Graduate Dissertation Selected for Publication

By Robert Bastone, Student Intern of CHASS College Computing

Joshua Rust

Joshua Rust, graduate student of the Philosophy Department, has recently agreed to publish his dissertation. Rust’s book critiques famed philosophy Professor John Searle’s highly criticized Construction of Social Reality, which has never before had a full-length book dedicated to its examination. Rust’s future book has been titled John Searle and the Construction of Social Reality and will be published by Thoemmes Continuum Publishing.

Rust described Searle’s work as relying on the basic assumption that there are two types of facts in the world: basic facts, objects of nature and the like, and social facts, creations of human culture like money and race. From this assumption comes the first premise that social facts are the product of society’s collective agreement. Rust’s work concurs with this premise, but disagrees with the second premise that these social facts bring about rights and obligations for society. He likens his theory of Searle’s work to the Wallace Stevens poem “ Thirteen Ways of Looking at a Blackbird” by stating that there is more than just one model for examining social facts. Rust uses philosopher Max Weber’s notion that there are many different models or “ideal types” for examining the complex world, and asserts that Searle is limiting his work by merely giving one.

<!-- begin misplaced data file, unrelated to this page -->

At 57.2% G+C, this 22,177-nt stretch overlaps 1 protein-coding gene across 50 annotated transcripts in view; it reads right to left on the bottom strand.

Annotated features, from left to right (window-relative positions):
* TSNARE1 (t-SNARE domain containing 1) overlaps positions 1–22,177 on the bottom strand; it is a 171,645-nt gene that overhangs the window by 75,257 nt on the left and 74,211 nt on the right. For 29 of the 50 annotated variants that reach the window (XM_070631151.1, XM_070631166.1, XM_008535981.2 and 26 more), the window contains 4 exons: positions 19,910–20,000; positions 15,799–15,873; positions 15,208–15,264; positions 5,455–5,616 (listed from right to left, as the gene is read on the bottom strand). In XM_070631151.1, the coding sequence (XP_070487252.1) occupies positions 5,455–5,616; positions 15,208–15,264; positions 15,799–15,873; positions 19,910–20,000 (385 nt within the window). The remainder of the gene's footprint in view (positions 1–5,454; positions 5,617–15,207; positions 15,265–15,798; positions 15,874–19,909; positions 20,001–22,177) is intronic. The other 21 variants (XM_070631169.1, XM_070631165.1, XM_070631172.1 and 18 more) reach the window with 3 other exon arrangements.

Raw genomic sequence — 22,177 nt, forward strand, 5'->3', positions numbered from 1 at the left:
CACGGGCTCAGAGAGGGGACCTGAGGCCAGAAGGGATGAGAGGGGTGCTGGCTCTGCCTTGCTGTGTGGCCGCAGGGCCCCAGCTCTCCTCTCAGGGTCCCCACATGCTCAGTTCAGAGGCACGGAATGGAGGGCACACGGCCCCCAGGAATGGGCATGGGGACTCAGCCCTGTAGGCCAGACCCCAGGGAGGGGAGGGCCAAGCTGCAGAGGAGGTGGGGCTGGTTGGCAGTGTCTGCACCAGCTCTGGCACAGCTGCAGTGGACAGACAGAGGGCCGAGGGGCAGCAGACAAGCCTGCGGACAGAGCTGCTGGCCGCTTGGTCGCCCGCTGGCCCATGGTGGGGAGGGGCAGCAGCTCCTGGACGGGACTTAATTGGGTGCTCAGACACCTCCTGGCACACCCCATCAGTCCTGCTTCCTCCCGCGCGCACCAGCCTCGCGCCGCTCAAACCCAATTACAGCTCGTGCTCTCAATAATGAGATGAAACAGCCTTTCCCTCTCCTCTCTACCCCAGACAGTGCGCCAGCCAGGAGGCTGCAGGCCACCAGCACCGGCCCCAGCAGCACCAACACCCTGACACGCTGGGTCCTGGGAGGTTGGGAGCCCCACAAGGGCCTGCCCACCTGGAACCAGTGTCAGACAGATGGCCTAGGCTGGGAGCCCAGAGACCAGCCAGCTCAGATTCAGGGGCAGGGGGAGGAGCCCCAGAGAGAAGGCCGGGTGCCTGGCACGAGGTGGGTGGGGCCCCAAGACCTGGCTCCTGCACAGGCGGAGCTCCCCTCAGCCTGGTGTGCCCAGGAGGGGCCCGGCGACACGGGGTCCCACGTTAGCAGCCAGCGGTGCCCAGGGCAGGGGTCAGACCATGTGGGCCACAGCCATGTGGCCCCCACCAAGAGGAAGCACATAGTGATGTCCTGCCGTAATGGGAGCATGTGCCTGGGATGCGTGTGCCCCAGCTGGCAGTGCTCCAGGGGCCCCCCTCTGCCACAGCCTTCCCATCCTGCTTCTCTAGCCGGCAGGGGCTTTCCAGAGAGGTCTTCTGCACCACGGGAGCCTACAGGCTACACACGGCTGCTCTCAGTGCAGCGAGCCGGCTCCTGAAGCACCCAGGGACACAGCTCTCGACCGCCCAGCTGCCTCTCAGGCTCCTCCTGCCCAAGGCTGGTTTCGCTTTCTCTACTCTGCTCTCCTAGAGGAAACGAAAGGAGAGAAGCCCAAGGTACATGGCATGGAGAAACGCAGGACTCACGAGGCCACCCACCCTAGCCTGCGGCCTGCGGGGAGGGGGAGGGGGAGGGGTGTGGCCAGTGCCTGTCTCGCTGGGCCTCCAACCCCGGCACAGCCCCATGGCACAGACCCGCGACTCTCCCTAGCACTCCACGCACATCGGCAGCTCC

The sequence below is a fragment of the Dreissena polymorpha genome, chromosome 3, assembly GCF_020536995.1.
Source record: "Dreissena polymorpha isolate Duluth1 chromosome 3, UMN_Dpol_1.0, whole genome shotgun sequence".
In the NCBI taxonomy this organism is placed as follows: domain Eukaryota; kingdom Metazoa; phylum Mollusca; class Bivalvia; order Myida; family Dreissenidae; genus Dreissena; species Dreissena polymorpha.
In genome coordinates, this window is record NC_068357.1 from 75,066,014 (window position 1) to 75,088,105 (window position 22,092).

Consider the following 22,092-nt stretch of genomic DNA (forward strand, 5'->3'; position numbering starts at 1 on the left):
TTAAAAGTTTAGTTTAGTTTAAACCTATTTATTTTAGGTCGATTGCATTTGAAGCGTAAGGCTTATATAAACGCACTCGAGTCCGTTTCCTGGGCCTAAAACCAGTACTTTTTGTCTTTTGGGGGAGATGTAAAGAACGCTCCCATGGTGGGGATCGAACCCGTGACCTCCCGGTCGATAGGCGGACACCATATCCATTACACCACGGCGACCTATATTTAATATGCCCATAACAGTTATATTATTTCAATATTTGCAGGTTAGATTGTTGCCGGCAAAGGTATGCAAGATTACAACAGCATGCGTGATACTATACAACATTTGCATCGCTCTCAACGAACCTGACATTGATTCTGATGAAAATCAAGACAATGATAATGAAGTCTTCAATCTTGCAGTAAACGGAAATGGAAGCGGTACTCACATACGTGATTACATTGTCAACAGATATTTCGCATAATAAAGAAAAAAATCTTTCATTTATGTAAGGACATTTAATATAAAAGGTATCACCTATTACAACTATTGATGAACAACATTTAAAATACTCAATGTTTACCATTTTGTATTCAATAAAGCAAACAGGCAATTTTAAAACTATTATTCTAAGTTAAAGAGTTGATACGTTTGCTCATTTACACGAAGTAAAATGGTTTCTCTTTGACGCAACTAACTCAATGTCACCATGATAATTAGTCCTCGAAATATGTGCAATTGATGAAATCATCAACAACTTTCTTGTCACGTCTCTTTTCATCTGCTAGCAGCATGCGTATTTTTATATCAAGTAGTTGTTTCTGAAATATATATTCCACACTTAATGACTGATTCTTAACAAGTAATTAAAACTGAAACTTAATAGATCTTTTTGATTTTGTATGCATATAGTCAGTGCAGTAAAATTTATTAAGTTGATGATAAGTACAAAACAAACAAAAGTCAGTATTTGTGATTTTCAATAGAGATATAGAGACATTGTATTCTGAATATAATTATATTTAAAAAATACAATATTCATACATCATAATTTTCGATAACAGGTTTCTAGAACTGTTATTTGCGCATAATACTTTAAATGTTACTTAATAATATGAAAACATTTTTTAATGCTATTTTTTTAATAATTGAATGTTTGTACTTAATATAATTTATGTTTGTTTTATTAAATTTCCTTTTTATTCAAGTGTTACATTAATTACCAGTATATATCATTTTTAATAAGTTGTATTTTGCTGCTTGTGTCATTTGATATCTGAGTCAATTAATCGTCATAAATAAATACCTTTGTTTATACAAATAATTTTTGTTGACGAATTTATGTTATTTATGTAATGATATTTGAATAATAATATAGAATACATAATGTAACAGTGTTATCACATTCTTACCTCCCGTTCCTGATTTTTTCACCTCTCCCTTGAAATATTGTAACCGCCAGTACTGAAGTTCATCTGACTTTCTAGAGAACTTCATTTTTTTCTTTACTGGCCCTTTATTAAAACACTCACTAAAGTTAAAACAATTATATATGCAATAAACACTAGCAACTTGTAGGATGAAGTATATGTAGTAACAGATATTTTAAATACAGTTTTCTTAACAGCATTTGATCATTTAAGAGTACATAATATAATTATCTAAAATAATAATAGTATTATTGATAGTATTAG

As an undergraduate, Joshua Rust studied under John Searle at the University of California, Berkeley. He commented that he spent most of his graduate career “working out” the philosophical problems Searle created for him as an undergraduate.

Joshua Rust’s work is set to be published in December of this year. He will be defending his dissertation in February 2005; and following the defense, he has six weeks to integrate any suggested changes into the manuscript which will be submitted by the end of March. Rust noted that the contract to publish his dissertation has challenged him to “change and sharpen his work” He also noted that his dissertation may have been ready months ago when he was “writing for only three people,” but now he has no idea how many will read his work.

Rust expects to be awarded his Ph.D. by the end of Winter Quarter in March 2005. After graduate school, he plans to begin postgraduate work at the London School of Economics.

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